In a second step, you add $\mu_m$ to $K$ in order to use Kummer theory. Let $T_S$ be the Kummer radical of $X_S=Hom(X_S,\mu_m)= Hom(G_S,\mu_m)$. If $S$ contains also the prime divisors of $m$ (which you forgot to mention), $T_S$ consists of the classes $[a] \in K^*/K^*{^m}$ s.t. $v(a) \equiv 0$ mod $m$ for all $v\notin S$. It is clear that $R_S^{*}/m$ injects naturally into $T_S$. Consider then the following composite map $\phi_S$ : $[a]\in T_S \to I_a= \prod_{v\notin S} P^{v(a)/m} \to $ class of $I_a \in Cl_K (S)$. In our situation, the triviality of $Cl_K (S)$ implies that $Ker \phi_S = T_S$. But by definition, $[a]\in Ker \phi_S$ iff $I_a = uR_S, u\in R_S^{*}$, which means that $Ker \phi_S=R_S^{*}/m$, so finally $R_S^{*}/m =T_S$, and Dirichlet's theorem implies the finiteness of $T_S$ as desired.

NB : A little bit of Galois cohomology allows to give a sleeker proof of a more precise result. Assume only that $S$ contains the archimedean primes, and let $U(K_S)$ denote the group of $S$-units of $K_S$, obtained by taking the inductive limit of the groups $R_S (L)$ when $L$ runs through the finite extensions of $K$ contained in $K_S$. Since $S$ contains the prime divisors of $m$, one knows (op. cit.) that $U(K_S)$ is $m$-divisible, i.e. raising to the $m$-th power gives an exact sequence of $G_S$-modules $1\to\mu_m \to U(K_S) \to U(K_S)\to 1$. Taking $G_S$-cohomology, one gets the so called Kummer exact sequence $1 \to R_S^{*}/m \to H^1(G_S, \mu_m) \to H^1(G_S,U(K_S))[m] \to 1$, where $(.)[m]$ denotes the kernel of multiplication by $m$. But $H^1(G_S, \mu_m)=Hom(G_S,\mu_m)$ because $G_S$ acts trivially on $\mu_m$, and it is known (op. cit.) that $H^1(G_S,U(K_S))\cong Cl_K (S)$. Since $Cl_K (S)$ is finite, we don't even need to enlarge $S$.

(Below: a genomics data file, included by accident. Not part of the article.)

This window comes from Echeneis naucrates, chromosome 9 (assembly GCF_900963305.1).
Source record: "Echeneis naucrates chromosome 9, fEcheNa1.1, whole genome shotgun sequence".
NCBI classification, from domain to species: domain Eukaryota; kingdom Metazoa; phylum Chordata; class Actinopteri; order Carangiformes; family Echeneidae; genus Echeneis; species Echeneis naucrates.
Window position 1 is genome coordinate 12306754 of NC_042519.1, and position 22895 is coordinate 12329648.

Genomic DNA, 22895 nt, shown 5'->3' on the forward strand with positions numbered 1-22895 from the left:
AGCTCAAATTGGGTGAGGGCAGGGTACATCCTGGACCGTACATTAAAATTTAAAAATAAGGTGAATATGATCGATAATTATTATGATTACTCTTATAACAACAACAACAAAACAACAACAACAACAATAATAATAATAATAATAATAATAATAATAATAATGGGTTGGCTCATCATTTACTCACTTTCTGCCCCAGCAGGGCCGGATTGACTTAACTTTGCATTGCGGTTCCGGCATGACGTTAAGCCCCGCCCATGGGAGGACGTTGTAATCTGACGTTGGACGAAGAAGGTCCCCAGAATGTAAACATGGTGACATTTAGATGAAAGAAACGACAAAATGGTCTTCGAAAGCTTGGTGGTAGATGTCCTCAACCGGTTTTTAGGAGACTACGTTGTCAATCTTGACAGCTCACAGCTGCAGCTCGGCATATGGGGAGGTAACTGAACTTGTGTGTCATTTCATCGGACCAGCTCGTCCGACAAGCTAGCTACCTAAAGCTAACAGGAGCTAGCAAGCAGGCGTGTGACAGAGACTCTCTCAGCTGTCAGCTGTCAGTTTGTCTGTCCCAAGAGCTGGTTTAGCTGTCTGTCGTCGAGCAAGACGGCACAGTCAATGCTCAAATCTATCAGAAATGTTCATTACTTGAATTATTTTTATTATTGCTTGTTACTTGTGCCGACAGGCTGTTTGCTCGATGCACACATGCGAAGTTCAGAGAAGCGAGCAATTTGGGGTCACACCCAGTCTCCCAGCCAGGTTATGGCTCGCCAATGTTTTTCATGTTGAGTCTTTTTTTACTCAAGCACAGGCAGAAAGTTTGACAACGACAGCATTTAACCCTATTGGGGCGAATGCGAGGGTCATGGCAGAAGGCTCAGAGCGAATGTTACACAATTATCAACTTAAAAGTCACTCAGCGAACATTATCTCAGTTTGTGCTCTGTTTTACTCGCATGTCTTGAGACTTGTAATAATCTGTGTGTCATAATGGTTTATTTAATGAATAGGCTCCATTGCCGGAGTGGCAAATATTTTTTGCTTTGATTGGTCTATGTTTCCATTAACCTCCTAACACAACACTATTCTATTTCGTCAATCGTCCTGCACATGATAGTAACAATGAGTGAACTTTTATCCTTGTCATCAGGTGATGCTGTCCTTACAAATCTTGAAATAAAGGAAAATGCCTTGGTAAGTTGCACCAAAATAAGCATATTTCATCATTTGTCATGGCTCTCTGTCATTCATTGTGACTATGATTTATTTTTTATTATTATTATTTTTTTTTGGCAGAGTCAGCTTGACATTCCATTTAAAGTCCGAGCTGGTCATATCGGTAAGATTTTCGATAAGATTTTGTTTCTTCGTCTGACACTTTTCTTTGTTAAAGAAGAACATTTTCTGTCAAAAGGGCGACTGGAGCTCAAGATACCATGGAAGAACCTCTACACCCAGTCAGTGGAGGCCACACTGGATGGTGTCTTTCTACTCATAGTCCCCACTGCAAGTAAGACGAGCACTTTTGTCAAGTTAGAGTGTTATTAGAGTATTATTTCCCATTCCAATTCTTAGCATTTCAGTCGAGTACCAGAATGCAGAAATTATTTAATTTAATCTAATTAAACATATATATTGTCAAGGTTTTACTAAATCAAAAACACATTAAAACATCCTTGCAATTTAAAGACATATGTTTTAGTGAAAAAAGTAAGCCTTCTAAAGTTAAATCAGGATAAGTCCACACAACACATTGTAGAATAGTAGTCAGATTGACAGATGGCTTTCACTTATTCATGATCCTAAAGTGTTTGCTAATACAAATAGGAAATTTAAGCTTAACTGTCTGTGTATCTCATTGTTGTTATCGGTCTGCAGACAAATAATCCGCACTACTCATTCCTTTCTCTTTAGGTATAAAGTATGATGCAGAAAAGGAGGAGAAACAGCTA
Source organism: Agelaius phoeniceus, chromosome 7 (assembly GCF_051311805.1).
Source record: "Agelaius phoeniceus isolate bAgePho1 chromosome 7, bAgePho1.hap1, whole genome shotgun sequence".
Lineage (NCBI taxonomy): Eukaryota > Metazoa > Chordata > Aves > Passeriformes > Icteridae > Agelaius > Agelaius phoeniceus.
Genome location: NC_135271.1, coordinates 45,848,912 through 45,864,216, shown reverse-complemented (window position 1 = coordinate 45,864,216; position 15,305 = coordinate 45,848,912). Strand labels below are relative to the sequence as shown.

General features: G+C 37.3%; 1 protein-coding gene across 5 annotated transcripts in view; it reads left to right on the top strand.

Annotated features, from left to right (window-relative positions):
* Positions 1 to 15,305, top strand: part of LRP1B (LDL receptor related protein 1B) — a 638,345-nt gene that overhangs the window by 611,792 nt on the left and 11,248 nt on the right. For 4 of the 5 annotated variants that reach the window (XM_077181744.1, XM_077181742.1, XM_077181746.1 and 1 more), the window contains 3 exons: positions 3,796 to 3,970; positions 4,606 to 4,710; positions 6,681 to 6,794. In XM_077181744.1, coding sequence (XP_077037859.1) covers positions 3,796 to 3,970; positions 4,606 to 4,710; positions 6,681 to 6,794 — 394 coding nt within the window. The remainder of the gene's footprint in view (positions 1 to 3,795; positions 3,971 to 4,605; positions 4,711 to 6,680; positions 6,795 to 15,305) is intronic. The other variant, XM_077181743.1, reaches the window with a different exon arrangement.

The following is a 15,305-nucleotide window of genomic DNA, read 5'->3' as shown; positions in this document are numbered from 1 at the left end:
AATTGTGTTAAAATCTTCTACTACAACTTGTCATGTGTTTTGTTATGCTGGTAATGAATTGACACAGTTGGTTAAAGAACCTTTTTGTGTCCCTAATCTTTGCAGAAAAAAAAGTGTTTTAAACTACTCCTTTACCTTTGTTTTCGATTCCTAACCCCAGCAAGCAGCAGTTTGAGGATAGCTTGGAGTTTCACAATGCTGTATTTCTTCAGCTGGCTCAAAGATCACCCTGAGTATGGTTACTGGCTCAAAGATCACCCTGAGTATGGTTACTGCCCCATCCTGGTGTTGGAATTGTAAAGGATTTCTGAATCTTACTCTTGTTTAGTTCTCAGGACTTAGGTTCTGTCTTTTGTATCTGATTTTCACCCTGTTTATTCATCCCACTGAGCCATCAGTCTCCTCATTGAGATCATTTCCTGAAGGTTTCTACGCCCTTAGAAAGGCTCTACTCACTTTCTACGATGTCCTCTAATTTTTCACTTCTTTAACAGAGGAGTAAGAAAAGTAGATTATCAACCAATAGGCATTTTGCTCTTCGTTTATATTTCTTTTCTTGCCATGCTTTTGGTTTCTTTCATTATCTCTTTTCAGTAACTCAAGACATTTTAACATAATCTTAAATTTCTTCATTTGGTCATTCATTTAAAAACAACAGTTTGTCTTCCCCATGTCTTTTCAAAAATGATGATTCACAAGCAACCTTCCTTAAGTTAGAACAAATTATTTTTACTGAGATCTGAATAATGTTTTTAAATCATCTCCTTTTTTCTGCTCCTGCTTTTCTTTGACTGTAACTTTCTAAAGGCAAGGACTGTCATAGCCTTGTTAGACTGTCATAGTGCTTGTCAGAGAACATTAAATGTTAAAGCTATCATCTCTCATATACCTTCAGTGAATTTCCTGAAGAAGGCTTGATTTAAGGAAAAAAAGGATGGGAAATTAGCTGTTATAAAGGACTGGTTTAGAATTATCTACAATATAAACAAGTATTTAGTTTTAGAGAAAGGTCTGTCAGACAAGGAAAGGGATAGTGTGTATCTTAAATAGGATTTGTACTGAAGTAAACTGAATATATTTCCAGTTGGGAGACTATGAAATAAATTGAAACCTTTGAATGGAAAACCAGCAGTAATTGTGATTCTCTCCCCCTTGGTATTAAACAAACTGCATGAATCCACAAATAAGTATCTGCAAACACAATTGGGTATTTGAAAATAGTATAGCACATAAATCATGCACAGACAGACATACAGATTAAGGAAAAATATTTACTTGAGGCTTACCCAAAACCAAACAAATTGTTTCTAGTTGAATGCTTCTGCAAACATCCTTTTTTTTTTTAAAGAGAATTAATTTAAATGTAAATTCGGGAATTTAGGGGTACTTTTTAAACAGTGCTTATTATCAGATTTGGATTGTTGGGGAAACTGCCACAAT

Let me give an example showing why the first claim is true. The number field $K = {\mathbb Q}(\sqrt{-5}\,)$ has class number $2$, and the ideal class is generated by the class of the ideal $I = (2,1+\sqrt{-5}\,)$. Now consider the ring ${\mathcal O}_2 = {\mathbb Z}[\frac12, \sqrt{-5}\,]$. In this (Dedekind) ring, the ideal $I = (1) = {\mathcal O}_2$ is the unit ideal since it contains the unit $2$; in particular, it is principal. If $J$ is any other ideal in the same class as $I$, then $I = \alpha J$ for some $\alpha \in K^\times$. In ${\mathcal O}_2$, this relation implies that $J = (\alpha)$. Thus every ideal in the class of $I$ in $K$ becomes principal in ${\mathcal O}_2$, which means that this ring has class number $1$.

  • $\begingroup$ Thanks for your answer. I've not exactly clear how this answer relates to my question. Are you telling me that $R_S$ is in fact a localization of $O_K$ so I need to study only the images of the ideal of $O_K$ in $R_S$? How can i be sure that by enlarging S I've actually put the right inverse element in $R_S$ as it happens in your example? Is it because the answer to my last question is affirmative? $\endgroup$ – karmalu Sep 9 '17 at 13:30
  • $\begingroup$ You don't need an explicit description. If $P$ is a prime ideal in some ideal class of order $e$, then $P^e = (\pi)$, and you get the localization by adjoining the reciprocal of $\pi$. If you adjoin $1/p$, you localize at all primes above $p$; in your case, this doesn't hurt. $\endgroup$ – franz lemmermeyer Sep 9 '17 at 13:42